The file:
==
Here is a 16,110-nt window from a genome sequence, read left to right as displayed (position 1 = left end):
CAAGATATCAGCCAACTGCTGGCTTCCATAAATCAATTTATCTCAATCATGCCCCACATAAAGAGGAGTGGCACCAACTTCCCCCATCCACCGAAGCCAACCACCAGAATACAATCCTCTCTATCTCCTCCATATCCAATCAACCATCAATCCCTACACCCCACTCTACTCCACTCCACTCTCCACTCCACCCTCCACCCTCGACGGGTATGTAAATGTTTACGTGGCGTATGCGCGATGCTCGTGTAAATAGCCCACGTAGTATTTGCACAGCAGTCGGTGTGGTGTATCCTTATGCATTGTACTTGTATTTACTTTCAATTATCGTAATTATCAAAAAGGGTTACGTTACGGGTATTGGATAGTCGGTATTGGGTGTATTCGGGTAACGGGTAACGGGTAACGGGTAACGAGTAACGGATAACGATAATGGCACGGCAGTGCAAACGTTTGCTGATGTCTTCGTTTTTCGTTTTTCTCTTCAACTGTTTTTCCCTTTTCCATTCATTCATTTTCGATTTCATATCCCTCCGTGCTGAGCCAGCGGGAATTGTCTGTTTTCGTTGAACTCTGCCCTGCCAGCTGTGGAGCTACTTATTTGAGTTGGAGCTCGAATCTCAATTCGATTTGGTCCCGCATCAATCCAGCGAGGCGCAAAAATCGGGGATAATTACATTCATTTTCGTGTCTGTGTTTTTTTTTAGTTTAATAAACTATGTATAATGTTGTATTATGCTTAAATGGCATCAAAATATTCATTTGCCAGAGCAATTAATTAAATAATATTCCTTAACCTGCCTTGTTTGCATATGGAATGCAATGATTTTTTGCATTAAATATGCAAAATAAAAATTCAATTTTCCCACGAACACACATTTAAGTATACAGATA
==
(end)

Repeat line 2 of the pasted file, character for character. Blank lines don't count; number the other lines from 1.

CAAGATATCAGCCAACTGCTGGCTTCCATAAATCAATTTATCTCAATCATGCCCCACATAAAGAGGAGTGGCACCAACTTCCCCCATCCACCGAAGCCAACCACCAGAATACAATCCTCTCTATCTCCTCCATATCCAATCAACCATCAATCCCTACACCCCACTCTACTCCACTCCACTCTCCACTCCACCCTCCACCCTCGACGGGTATGTAAATGTTTACGTGGCGTATGCGCGATGCTCGTGTAAATAGCCCACGTAGTATTTGCACAGCAGTCGGTGTGGTGTATCCTTATGCATTGTACTTGTATTTACTTTCAATTATCGTAATTATCAAAAAGGGTTACGTTACGGGTATTGGATAGTCGGTATTGGGTGTATTCGGGTAACGGGTAACGGGTAACGGGTAACGAGTAACGGATAACGATAATGGCACGGCAGTGCAAACGTTTGCTGATGTCTTCGTTTTTCGTTTTTCTCTTCAACTGTTTTTCCCTTTTCCATTCATTCATTTTCGATTTCATATCCCTCCGTGCTGAGCCAGCGGGAATTGTCTGTTTTCGTTGAACTCTGCCCTGCCAGCTGTGGAGCTACTTATTTGAGTTGGAGCTCGAATCTCAATTCGATTTGGTCCCGCATCAATCCAGCGAGGCGCAAAAATCGGGGATAATTACATTCATTTTCGTGTCTGTGTTTTTTTTTAGTTTAATAAACTATGTATAATGTTGTATTATGCTTAAATGGCATCAAAATATTCATTTGCCAGAGCAATTAATTAAATAATATTCCTTAACCTGCCTTGTTTGCATATGGAATGCAATGATTTTTTGCATTAAATATGCAAAATAAAAATTCAATTTTCCCACGAACACACATTTAAGTATACAGATA